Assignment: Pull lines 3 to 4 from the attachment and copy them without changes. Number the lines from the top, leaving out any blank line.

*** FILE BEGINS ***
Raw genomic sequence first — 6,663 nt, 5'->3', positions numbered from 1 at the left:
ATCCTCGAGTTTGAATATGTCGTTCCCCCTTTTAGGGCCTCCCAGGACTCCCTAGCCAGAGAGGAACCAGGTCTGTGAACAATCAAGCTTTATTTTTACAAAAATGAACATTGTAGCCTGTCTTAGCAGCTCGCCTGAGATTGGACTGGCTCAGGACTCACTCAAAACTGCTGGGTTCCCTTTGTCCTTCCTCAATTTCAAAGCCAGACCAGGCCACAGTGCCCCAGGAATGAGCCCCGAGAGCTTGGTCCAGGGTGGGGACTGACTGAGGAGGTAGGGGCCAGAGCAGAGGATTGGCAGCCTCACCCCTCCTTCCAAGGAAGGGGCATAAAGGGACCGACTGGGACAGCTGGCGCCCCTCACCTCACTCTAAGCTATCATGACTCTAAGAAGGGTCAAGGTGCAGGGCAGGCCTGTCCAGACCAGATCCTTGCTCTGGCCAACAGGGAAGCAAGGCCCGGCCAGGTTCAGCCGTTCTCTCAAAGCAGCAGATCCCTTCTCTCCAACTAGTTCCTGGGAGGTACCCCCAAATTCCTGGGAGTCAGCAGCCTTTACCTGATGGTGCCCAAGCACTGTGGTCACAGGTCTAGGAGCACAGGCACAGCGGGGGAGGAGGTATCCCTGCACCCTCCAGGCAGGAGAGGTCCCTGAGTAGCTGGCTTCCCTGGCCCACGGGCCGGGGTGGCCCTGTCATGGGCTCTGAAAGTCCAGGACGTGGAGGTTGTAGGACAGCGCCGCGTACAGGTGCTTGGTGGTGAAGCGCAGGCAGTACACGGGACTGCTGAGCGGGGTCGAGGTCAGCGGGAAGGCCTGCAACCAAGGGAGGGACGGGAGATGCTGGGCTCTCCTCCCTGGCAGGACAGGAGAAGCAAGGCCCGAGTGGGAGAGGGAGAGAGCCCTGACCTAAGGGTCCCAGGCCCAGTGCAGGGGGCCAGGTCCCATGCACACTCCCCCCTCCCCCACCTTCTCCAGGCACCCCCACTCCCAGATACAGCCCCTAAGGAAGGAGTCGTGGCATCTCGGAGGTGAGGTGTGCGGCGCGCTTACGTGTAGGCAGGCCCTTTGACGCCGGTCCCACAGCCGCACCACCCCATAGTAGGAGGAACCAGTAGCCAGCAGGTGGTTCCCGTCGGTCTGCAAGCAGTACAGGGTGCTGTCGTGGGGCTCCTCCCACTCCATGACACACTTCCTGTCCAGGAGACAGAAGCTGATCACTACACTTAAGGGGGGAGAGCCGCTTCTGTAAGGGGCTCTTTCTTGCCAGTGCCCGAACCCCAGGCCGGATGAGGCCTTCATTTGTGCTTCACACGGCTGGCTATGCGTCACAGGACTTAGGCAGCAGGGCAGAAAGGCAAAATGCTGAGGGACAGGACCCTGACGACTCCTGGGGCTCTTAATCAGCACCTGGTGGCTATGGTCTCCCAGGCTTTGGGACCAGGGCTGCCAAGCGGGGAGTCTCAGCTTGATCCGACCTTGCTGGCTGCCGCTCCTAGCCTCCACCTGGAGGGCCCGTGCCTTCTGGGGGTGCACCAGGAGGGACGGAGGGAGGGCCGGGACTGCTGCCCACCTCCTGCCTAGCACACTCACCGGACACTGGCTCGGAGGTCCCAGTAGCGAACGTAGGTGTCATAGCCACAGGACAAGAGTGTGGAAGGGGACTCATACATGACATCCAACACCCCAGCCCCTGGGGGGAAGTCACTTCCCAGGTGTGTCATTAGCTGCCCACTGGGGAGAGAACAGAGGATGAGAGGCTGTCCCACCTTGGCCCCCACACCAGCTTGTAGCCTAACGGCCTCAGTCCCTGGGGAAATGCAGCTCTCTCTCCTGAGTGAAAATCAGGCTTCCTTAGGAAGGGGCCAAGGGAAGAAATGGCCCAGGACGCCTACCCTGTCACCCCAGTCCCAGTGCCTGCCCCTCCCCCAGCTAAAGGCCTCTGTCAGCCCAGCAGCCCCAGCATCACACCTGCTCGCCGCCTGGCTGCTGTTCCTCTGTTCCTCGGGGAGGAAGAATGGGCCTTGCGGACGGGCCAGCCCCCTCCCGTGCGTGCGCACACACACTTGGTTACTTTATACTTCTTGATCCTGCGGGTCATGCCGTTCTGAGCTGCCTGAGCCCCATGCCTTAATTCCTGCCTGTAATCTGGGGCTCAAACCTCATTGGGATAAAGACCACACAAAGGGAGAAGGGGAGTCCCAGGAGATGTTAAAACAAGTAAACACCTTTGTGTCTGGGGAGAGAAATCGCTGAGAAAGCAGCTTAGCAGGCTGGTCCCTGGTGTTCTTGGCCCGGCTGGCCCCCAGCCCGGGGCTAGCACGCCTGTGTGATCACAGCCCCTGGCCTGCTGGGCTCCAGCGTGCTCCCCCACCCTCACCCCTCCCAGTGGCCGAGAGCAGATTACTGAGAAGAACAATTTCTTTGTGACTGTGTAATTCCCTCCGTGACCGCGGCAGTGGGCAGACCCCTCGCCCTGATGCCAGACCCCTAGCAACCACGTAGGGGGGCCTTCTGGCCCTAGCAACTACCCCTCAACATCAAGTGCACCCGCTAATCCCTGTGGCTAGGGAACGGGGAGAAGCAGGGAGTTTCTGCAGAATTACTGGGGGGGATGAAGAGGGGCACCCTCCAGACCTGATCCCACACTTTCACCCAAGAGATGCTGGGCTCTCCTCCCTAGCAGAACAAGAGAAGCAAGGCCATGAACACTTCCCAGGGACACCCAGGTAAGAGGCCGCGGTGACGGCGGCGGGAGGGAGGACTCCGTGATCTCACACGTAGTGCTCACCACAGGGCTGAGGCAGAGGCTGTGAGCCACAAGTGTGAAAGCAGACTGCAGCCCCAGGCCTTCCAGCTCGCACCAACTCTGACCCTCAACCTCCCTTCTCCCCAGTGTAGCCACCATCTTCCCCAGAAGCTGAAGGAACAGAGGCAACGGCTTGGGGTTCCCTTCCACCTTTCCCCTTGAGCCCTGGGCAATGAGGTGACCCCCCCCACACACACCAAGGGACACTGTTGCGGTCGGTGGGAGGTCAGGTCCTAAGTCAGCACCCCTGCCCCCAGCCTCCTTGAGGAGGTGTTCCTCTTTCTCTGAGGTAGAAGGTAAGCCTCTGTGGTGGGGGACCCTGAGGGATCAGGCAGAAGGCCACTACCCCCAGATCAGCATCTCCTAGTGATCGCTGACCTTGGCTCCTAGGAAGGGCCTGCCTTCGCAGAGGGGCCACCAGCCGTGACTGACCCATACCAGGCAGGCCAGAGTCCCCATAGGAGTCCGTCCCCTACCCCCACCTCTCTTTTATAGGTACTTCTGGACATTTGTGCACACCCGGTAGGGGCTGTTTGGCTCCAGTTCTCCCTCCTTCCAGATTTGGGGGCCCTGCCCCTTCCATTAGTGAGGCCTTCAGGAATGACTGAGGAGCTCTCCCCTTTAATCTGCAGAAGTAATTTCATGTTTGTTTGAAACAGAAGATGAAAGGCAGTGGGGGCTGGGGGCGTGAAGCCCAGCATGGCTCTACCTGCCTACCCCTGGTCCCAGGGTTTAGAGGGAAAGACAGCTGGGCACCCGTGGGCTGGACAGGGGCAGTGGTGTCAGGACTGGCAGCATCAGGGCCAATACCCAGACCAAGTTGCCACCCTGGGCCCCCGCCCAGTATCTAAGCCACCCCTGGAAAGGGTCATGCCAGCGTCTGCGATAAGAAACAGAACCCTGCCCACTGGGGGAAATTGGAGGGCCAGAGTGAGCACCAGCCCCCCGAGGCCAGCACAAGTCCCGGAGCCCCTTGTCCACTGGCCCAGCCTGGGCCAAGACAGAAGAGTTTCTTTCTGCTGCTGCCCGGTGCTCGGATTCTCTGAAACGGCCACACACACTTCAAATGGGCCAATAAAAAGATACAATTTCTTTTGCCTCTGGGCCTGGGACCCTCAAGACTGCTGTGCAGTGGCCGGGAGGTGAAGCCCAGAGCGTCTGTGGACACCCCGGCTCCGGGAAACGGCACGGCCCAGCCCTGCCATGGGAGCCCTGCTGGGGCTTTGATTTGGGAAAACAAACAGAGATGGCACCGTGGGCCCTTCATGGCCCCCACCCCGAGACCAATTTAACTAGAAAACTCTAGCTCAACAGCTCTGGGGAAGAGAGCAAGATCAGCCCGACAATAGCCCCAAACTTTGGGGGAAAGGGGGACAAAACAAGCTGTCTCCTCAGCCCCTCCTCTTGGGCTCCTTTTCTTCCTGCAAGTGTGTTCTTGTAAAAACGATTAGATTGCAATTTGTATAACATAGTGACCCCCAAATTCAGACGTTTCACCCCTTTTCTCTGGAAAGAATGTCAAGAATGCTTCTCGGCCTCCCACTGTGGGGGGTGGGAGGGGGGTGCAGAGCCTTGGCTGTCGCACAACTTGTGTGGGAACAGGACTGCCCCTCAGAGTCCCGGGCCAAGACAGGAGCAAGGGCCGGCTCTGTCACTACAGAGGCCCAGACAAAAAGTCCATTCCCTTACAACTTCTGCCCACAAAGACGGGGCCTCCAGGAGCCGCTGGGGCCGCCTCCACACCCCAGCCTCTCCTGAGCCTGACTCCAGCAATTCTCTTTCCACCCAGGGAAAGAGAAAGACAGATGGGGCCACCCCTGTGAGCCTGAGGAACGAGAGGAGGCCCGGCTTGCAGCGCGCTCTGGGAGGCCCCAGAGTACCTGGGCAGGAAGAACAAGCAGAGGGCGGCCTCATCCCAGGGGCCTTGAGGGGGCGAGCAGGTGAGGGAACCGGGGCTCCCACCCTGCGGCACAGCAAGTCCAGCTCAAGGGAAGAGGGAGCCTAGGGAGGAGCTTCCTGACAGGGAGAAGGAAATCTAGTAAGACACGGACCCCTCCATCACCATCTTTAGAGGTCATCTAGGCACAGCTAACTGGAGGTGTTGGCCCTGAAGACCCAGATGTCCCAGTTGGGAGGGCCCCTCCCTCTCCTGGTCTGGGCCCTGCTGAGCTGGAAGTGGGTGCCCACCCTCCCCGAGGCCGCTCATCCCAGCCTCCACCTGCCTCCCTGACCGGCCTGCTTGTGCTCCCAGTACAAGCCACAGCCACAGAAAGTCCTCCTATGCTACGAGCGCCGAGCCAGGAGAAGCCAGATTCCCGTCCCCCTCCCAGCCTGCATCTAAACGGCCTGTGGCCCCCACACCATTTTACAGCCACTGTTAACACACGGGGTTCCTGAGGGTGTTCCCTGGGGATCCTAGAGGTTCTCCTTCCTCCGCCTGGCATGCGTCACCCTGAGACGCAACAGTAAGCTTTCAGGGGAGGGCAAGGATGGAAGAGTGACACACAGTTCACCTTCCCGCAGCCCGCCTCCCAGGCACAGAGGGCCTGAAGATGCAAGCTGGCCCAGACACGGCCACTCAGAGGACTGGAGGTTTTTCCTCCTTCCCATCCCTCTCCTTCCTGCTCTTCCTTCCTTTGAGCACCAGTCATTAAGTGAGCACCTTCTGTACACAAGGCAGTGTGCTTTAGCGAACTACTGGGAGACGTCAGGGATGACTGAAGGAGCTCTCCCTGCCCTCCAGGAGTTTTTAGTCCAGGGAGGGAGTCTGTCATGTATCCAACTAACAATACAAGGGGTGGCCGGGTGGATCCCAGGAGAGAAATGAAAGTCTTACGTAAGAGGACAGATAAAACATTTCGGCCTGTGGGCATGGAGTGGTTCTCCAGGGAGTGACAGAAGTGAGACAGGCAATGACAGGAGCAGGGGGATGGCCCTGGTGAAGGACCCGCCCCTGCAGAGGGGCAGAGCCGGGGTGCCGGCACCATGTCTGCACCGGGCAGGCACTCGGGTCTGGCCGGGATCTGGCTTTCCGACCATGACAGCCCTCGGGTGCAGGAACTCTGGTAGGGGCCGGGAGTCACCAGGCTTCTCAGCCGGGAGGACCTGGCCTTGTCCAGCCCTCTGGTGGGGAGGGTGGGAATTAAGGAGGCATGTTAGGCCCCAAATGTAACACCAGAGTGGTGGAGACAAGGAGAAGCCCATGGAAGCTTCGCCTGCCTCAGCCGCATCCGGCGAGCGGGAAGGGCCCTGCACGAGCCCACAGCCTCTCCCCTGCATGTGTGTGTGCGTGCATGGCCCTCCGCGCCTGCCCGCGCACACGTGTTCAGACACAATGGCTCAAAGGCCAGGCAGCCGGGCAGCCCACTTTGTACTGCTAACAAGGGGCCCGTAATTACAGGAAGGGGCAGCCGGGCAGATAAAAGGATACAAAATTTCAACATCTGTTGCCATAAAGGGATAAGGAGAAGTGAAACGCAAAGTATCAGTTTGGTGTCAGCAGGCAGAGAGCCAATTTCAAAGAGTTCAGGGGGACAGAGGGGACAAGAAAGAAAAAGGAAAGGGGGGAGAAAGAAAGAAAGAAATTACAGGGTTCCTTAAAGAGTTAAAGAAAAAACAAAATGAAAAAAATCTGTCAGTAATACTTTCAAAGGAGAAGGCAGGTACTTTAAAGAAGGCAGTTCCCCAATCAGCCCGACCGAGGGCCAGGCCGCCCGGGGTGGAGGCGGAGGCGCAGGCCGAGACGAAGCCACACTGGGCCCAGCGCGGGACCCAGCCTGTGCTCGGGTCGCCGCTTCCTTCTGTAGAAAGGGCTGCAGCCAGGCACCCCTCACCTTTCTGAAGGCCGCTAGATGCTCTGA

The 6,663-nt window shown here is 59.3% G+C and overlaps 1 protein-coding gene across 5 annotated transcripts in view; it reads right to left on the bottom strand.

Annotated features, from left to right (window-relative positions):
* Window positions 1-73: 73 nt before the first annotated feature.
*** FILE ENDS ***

The 6,663-nt window shown here is 59.3% G+C and overlaps 1 protein-coding gene across 5 annotated transcripts in view; it reads right to left on the bottom strand.

Annotated features, from left to right (window-relative positions):